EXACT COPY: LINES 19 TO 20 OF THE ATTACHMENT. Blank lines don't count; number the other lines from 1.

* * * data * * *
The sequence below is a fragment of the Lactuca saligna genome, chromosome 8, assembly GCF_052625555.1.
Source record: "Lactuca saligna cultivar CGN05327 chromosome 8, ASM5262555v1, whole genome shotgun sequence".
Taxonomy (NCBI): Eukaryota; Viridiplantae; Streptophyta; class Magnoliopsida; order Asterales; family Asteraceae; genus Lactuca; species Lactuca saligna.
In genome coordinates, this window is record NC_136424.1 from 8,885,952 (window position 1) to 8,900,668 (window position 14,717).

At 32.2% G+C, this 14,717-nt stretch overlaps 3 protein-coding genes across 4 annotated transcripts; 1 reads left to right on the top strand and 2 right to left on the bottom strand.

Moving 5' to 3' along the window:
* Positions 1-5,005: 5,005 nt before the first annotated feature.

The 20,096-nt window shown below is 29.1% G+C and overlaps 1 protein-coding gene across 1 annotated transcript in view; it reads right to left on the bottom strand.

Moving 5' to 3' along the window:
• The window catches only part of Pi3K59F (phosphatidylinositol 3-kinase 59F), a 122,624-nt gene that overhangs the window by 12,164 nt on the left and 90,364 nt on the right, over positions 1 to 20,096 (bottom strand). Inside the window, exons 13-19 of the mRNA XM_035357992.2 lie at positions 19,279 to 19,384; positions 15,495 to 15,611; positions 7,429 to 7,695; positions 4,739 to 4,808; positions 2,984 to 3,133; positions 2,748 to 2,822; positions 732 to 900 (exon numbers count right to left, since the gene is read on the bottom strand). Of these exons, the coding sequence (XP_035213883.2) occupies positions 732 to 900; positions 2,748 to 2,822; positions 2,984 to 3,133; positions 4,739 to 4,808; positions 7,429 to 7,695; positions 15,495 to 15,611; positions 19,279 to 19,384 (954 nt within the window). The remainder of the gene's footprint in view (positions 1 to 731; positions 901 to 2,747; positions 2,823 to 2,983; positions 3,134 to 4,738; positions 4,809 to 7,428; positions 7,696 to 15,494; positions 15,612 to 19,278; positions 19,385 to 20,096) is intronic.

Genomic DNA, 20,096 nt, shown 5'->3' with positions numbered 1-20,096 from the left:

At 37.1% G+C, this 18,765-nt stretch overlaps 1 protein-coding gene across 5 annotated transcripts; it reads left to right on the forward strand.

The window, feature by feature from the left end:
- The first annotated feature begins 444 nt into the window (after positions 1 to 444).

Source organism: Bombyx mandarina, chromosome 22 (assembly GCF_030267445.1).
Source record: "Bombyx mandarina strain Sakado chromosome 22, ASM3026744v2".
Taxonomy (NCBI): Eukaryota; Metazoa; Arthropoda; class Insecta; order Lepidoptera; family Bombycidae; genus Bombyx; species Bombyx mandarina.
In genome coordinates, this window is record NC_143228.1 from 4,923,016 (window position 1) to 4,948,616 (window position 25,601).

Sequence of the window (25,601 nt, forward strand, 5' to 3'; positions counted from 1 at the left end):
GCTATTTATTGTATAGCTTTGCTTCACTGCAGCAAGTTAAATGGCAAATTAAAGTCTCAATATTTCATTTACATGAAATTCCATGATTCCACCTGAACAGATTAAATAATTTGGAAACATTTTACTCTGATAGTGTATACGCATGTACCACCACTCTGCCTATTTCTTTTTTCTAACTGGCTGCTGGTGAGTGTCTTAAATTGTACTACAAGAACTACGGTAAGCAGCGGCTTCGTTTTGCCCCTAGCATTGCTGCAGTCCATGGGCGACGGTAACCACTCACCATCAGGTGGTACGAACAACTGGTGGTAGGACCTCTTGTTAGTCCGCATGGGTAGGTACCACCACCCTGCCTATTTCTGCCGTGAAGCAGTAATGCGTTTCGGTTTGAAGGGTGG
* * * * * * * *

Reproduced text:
Sequence of the window (25,601 nt, forward strand, 5' to 3'; positions counted from 1 at the left end):
GCTATTTATTGTATAGCTTTGCTTCACTGCAGCAAGTTAAATGGCAAATTAAAGTCTCAATATTTCATTTACATGAAATTCCATGATTCCACCTGAACAGATTAAATAATTTGGAAACATTTTACTCTGATAGTGTATACGCATGTACCACCACTCTGCCTATTTCTTTTTTCTAACTGGCTGCTGGTGAGTGTCTTAAATTGTACTACAAGAACTACGGTAAGCAGCGGCTTCGTTTTGCCCCTAGCATTGCTGCAGTCCATGGGCGACGGTAACCACTCACCATCAGGTGGTACGAACAACTGGTGGTAGGACCTCTTGTTAGTCCGCATGGGTAGGTACCACCACCCTGCCTATTTCTGCCGTGAAGCAGTAATGCGTTTCGGTTTGAAGGGTGG